Mechanical learning is just that – it is mechanics, but it is not the state of action in the fight. The mechanical part of the fight is still held with the paradigm of action-reaction, because it is mechanical in nature. It is guided by neurology and experience, but the very nature of mechanical is force being applied and the resultant of the force. If a student decides to capitalize on the force they have exerted, they are in mechanical action – but mental action, no.

The brain must be trained separately from the mechanical interaction. The fight takes place at a rapid rate, but the brain is capable of actually slowing it’s perception of down time to solve complex problems. This has been shown in studies using perceptual chronometers, where time as the brain perceives it ‘slows down’ as the brain processes massive amounts of information and in effect, slows down what it is seeing to search it’s memory banks.

Within this, we find the state of being within a combative situation, and if it can be found – can it be trained?

How does a student exist within a fight? Can a student actively participate in a fight, versus get trapped in an action-reaction loop, but instead make active decisions?

Can a student know an opponent before they have square up and have a 90/90 advantage?

Can a student know, after squaring up, exactly what to do to have a 90/90 advantage?

Can a student mid-fight make active decisions on what they should be doing, to where a student only in a state of action, and reaction becomes action?

Can a student, even a brand new student, give even the most experienced fighter the ‘fight of their life’ with only a short period of training?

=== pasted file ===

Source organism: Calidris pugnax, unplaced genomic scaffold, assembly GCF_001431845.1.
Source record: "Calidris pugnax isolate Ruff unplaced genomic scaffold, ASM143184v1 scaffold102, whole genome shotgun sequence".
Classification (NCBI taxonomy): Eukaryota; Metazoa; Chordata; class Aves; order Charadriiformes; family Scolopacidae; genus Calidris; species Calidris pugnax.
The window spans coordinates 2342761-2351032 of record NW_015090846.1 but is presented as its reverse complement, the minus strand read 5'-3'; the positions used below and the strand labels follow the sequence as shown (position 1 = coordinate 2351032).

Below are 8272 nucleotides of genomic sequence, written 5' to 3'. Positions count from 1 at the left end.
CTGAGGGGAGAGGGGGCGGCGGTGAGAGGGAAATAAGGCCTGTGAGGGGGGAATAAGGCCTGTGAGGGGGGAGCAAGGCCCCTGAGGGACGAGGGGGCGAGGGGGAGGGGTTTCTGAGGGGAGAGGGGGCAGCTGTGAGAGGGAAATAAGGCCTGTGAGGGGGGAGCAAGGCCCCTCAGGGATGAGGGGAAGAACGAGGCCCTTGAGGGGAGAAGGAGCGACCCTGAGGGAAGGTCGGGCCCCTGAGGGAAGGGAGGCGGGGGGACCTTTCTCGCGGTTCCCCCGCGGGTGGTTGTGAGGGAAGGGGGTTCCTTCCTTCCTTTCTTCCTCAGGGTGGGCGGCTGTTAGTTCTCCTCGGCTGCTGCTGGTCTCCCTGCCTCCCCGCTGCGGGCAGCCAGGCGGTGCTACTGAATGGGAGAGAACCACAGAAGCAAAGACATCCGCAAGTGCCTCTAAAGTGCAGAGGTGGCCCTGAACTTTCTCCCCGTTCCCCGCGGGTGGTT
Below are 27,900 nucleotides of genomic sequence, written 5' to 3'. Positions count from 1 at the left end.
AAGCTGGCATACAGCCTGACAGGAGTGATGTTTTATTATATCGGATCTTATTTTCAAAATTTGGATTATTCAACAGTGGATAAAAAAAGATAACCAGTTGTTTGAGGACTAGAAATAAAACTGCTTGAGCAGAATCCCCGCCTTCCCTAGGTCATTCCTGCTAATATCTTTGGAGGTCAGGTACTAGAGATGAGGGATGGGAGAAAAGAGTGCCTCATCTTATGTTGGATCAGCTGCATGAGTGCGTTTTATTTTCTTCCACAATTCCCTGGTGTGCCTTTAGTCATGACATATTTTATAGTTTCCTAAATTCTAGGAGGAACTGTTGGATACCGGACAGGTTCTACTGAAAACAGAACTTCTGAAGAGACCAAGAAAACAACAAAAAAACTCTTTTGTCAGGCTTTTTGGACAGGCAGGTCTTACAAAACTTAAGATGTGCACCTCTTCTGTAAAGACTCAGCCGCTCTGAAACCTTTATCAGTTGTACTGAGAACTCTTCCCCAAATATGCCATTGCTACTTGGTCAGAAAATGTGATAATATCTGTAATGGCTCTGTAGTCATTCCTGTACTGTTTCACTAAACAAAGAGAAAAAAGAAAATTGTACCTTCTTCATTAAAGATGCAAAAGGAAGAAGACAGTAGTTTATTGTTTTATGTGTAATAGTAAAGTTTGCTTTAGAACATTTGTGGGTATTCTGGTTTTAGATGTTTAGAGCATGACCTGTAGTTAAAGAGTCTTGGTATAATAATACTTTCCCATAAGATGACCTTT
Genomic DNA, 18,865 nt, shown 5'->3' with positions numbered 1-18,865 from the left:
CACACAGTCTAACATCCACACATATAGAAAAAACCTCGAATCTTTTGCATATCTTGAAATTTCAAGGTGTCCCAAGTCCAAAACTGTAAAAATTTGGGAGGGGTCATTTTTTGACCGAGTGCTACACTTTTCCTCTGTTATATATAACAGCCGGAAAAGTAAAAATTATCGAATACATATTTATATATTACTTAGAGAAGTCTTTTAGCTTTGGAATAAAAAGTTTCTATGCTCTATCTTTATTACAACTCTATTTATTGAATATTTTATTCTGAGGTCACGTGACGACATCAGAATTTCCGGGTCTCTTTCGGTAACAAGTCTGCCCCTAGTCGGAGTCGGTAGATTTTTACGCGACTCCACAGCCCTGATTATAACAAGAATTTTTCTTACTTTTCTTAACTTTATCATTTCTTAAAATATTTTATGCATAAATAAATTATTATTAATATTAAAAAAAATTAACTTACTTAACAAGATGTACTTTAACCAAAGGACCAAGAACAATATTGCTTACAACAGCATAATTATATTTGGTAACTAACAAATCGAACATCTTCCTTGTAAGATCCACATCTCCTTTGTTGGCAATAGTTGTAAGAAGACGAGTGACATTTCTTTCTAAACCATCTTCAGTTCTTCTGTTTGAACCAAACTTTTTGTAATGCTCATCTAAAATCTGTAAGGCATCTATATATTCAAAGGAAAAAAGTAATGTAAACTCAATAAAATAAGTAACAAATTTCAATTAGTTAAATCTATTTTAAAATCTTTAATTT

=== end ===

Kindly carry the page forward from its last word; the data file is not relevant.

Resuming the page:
With the EPL and DPT, no, they can not. They have experience, but nothing that has fundamentally created a neurology that is ready for 90/90. In the past, to get someone to a point of neurology that they are fight ready against a variety of opponents and scenarios took years – with CLM 4, it starts on day one. A student will begin their training neurologically trained to be at an optimal level of fight readiness and ability to execute technique effectively. CLM 4 will address the state of action for the student, allowing them to ‘be’ within the fight, make active decisions, and develop a 90/90 advantage. In doing so, CLM 4 will show how to gain what is most vital in a fight – time.

CLM 4 will show how it’s done with a training methdology that shows incredible leaps in student capability. It’ll change the way martial art is taught and anyone, any school, that embraces it will automatically give their students a 90/90 advantage.

Why?

Because it’s science.

And that’s what the CLM pedagogy is – it’s science applied to combative learning. No more technique x + y = z, and though the EPL took care of that, CLM 4 will create the z without an x or a y.
I look forward to releasing CLM 4 in January 2017 as Pramek launches a number of new programs built to bring us in to the martial art mainstream.

Look for it, it’ll be something you’ve never seen before…but once you try what is in CLM 4, you’ll never teach the same way again.

– Matt